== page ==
Thursday, 11 December 2008

It’s The (Political) Economy, Stupid

OK. Let's imagine a world where you're born physically resembling George Clooney's only slightly less good looking elder brother. Let's make you smart at school as well – smart enough to become an Ivy League Professor. Hey, no, let's double or treble the smarts – let's give you a Nobel Prize. More than that even, let's assume you can not only do the pointy-headed stuff but that you can also write in clear and simple language for the lay person. So let's – just for the sake of argument you understand - call you Paul Krugman. You are, let's face it, blessed, even if there is a degree of professional sniping at you. Never mind all that business about Obama as Santos: you are what Jed Bartlet would have been if he'd failed to get elected as State governor in the first place and stayed in academia. (Well, if he had been Jewish rather than Catholic – anyway, you get the point).

What's your take on the crisis, then? Well, you've appointed yourself John Maynard K's representative on earth. First, fix the banking system by throwing loads of money at it and even possibly temporarily nationalise it on the Swedish model. But this won't work on its own – so next come the fiscal measures: basically get those armies of people divided into the famous diggers of holes and fillers in of same, all on a govt subsidy. (I, er, paraphrase). If these things don't work first time (did someone mutter the word 'Japan'?) – do them again, with more money, until they do. Then – and only then it seems – might systematic reform be on the agenda:

"And once the recovery effort is well underway, it will be time to turn to prophylactic measures: reforming the system so that the crisis doesn't happen again... anything that has to be rescued during a financial crisis, because it plays an essential role in the financial mechanism, should be regulated when there isn't a crisis so that it doesn't take excessive risks. .... Now that we've seen a wide range of non-bank institutions create what amounts to a banking crisis, comparable regulation has to be extended to a much larger part of the system.

We're also going to have to think hard about how to deal with financial globalization. In the aftermath of the Asian crisis of the 1990s, there were some calls for long-term restrictions on international capital flows, not just temporary controls in times of crisis. For the most part these calls were rejected in favor of a strategy of building up large foreign exchange reserves that were supposed to stave off future crises. Now it seems that this strategy didn't work. "

The problem in confronting this is purely technical or ideological it seems:"Some people say that our economic problems are structural, with no quick cure available; but I believe that the only important structural obstacles to world prosperity are the obsolete doctrines that clutter the minds of men."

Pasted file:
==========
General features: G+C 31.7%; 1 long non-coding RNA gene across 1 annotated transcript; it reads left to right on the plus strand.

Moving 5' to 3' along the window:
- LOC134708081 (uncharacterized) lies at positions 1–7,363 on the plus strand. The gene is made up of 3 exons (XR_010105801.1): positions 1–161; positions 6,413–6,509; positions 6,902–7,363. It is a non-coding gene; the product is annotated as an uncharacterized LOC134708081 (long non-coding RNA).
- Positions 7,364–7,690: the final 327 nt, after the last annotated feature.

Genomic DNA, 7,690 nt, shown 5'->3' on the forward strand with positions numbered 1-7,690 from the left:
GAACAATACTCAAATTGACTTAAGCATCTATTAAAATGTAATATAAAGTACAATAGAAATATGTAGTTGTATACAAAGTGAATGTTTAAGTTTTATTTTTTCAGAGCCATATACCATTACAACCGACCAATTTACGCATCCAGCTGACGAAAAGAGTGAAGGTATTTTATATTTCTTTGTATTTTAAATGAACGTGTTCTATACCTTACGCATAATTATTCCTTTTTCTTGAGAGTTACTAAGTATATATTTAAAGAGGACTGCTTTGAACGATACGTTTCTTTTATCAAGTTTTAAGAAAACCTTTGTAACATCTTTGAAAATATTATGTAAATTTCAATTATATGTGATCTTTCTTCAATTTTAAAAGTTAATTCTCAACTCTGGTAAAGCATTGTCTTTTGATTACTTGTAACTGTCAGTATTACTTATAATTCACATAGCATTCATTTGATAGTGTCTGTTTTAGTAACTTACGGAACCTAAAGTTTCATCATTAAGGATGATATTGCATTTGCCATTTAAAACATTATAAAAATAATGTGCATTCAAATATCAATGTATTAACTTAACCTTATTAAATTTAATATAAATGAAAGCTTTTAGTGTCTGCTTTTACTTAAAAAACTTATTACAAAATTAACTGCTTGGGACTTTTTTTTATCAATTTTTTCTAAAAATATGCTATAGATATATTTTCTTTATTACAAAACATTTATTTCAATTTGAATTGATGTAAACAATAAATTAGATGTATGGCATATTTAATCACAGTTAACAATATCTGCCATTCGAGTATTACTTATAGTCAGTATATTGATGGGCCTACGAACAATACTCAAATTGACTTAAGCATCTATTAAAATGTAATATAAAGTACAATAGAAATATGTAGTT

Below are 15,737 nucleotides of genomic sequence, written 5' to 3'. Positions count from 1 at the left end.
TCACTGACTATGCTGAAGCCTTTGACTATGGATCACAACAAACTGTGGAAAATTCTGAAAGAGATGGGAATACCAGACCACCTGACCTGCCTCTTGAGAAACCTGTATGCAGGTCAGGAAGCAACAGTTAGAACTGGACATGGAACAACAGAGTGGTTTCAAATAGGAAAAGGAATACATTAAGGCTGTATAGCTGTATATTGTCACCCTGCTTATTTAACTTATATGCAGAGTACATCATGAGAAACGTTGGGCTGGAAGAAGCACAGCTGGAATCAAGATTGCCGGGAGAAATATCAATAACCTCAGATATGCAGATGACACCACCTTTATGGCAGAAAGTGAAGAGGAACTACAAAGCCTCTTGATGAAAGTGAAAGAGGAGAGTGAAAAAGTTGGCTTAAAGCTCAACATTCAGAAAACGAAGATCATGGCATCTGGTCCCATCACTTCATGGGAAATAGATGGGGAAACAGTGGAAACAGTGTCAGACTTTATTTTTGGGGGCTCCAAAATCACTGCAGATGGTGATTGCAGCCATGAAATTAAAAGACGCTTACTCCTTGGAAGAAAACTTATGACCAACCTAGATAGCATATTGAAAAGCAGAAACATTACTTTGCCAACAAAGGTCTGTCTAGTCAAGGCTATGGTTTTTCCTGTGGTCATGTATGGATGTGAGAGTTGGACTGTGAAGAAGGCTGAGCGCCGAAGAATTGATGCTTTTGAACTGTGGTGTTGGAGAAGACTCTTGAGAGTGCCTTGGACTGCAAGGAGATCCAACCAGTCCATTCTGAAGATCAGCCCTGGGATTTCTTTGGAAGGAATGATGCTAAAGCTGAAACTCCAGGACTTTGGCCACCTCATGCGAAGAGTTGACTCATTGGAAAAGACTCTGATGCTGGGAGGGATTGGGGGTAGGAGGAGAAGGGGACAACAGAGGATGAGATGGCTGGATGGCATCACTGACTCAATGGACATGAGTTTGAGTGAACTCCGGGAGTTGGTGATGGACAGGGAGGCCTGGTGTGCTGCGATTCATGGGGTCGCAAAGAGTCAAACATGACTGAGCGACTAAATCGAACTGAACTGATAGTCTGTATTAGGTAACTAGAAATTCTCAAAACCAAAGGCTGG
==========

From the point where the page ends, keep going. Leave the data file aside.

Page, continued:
Our pseudo-Bartlet might be right about the desirable macro-economic measures - though even there, in this article at least, I suspect he's under-valuing the deeper long term effects of the shift in international investment, productive capacity and productivity to the BRIC countries, and the problems this creates in following his prescriptions - but he's certainly wrong about the nature of the barriers to change. It ain't just a matter of some super-Fabian/Bloomsbury brain-box finally convincing the Treasury to stop believing Finance Capital knows its own best interests. It's the fact that in both America and, even more, in Britain our economy(ies) are disproportionately based on Finance Capital in its most speculative form. What makes us rich again - or at least, what restores the status quo ante – is precisely the restoration of minimally constrained, globalised Finance. We get 'well' by recreating the sickness.

Or we change. That might involve a degree of – I'm so sorry to be so old-fashioned here – well, class struggle: a determined political popularisation of the concept of there being a different way of running the economy, based on looking after the interests of most of us rather than the Hedge Funds and international financiers. More than that though - it has to involve a fairly clear idea of what else America and, especially, Britain might actually do, rather than leech off the crumbs of the financial casino. & I've not heard anyone address that issue as yet, except in the all-purpose (but probably correct) Jeremiah economics of the Greens.

&, sadly, the class struggle is currently being undertaken by only one side.

P.S. Krugman doesn't explain why we shouldn't just have financial regulation by shooting the bastards. (Actually, I'm against this - except immediately after reading about things like this.)


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